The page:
Building the Oncology Medical Home
Trainings and Certifications
February 21, 2015
Wes Chapman, Aaron Lyss, Gina Todisco, Carolyn Craig
Building a Medical Home: It takes a trained team
Our team set out just over a year ago to build a prototype patient centered medical home in one of the 32 clinics in our practice, Tennessee Oncology. One of the first considerations that we undertook as a team was – what did we need to know/learn to actually do this job properly? Based on our collective experience, key knowledge and learning falls into 6 categories: 1) Quality and process improvement, 2) IT management, 3) Clinical knowledge (oncology related), 4) Safety and culture, 5) Project Management, and 6) Specialized clinical knowledge – particularly palliative care.
We agreed to three things up front: 1) If we were going to get further education, it was going to involve getting a certification that involved taking at least one test – no passes given to simple attendance, 2) We were all going to get the expertise to understand the entire job – meaning getting certified in all 6 areas, and 3) Training had to be cost effective, and was an after-hours undertaking – we still had jobs to do during the day.
We are only part way through the medical home, and part way through the training, but we found certain trainings to be particularly valuable:
- Quality & Process Improvement: In this area we have relied on black belt and green belt certifications, and have not yet settled on a single vendor of choice. In the past we have used the online programs through ASQ for green belt, and we are currently soliciting bids for training larger numbers of our team resident in the clinics. We have had some of our team members do specialized healthcare lean courses at local universities, but in general we have not found a clinically focused LSS vendor with attractive prices. Lean and six sigma are really quite different, and were really only brought together in a cohesive and effective whole by Toyota in the Toyota production system (TPS). We will be taking a hard look at the Virginia Mason program, as they are really based on the original TPS, and include the entire fundamentals of safety and Just Culture as noted in point 4 below. This is an area of knowledge that is important enough that we are pushing hard for training throughout our system, but we are generally disappointed with the lack of consistency and QC related to the certification itself.One quality oriented certification that we have found to be of great value is the Certified Professional for Healthcare Quality (CPHQ) through NAHQ. This is a fast and healthcare focused certification, which incorporates most of the necessary process improvement tools and techniques for clinical applications. It is indirectly sponsored by The Joint Commission, and is therefore directly tied to the accreditation used in most hospitals. This is a great accreditation to start with for team members dedicated to building a medical home.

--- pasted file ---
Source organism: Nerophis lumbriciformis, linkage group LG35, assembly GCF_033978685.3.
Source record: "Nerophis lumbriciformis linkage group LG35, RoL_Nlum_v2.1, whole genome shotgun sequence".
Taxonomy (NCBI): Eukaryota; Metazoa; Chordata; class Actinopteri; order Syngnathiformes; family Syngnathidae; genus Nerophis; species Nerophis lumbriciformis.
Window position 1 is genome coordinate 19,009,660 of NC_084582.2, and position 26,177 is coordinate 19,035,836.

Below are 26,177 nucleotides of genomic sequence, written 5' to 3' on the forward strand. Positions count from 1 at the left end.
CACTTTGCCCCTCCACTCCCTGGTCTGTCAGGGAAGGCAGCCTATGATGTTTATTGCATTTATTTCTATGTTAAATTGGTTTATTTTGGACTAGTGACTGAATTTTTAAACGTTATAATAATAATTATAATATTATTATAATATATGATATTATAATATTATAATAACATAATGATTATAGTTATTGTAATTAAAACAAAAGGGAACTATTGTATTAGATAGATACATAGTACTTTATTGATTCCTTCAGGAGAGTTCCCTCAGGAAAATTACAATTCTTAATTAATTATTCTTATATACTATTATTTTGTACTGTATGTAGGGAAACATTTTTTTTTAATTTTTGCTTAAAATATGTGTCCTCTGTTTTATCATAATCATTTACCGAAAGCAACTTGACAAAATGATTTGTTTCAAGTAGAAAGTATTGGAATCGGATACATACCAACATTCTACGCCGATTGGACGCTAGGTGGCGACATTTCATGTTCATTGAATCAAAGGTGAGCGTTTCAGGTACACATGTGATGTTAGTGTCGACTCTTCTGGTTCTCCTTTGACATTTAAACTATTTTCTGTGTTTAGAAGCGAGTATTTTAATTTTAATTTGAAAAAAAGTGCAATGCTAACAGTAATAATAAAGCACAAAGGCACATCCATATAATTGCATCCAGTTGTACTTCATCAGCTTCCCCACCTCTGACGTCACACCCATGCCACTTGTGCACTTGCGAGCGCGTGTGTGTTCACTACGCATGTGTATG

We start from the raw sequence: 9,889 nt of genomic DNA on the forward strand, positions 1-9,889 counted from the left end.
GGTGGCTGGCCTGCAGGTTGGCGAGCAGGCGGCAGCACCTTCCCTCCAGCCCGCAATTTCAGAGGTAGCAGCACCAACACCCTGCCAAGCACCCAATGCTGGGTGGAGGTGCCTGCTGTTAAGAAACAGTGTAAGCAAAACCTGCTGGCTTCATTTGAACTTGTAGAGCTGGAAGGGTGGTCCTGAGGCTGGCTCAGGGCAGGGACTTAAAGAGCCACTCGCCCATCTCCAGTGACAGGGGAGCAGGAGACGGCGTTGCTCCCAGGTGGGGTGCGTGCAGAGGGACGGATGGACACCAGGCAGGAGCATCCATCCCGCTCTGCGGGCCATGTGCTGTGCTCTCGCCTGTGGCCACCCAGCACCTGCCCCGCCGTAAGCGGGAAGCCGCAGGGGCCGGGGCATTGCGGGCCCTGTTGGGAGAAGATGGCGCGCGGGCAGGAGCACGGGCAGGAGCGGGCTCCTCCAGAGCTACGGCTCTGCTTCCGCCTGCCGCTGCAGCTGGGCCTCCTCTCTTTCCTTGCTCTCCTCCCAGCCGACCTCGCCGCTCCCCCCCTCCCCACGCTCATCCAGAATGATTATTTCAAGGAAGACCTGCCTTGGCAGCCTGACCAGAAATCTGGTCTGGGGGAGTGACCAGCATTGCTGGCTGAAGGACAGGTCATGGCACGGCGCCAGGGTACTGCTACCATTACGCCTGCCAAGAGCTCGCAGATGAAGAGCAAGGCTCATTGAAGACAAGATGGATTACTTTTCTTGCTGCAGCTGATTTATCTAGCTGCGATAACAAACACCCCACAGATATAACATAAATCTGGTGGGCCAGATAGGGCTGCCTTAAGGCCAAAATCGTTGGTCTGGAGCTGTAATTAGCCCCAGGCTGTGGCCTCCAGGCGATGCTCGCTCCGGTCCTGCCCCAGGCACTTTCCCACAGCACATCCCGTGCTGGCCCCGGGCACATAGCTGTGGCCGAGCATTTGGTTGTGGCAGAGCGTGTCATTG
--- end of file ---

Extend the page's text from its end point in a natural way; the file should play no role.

- IT Management: This has proven to be an area of tremendous importance to the project, and we have been very happy with the curriculum for the CPHIMS certification. This certification is focused on project management in the IT arena, and has been of tremendous value. HIMSS has been a tremendous organization for us, with good regional shows (saves on travel), and access to a variety of best practice tools which have proven to be very beneficial.
- Clinical Knowledge: In this arena we have relied on The Oncology Nursing Society (ONS), NCCN and to a lesser extent ASCO (which maintains an affiliation with ONS). The ONS courses and certifications are a tremendous resource, and are useful and available to non-nurses – which has been a blessing. In general these courses are well structured, with clear and coherent lessons – and it’s all online. All of the courses and certifications require 80% or better on a comprehensive exam to pass. The prices for the courses are reasonable, and represent tremendous value for the money. NCCN has a number of free online seminars, which are really targeted at practicing oncologists. Our team took and passed at least 20 of these, but they are really aimed at a different target than us. Finally, we engaged in a few ASCO courses, but really found them to be targeted at practicing oncologists, and had very little value for us.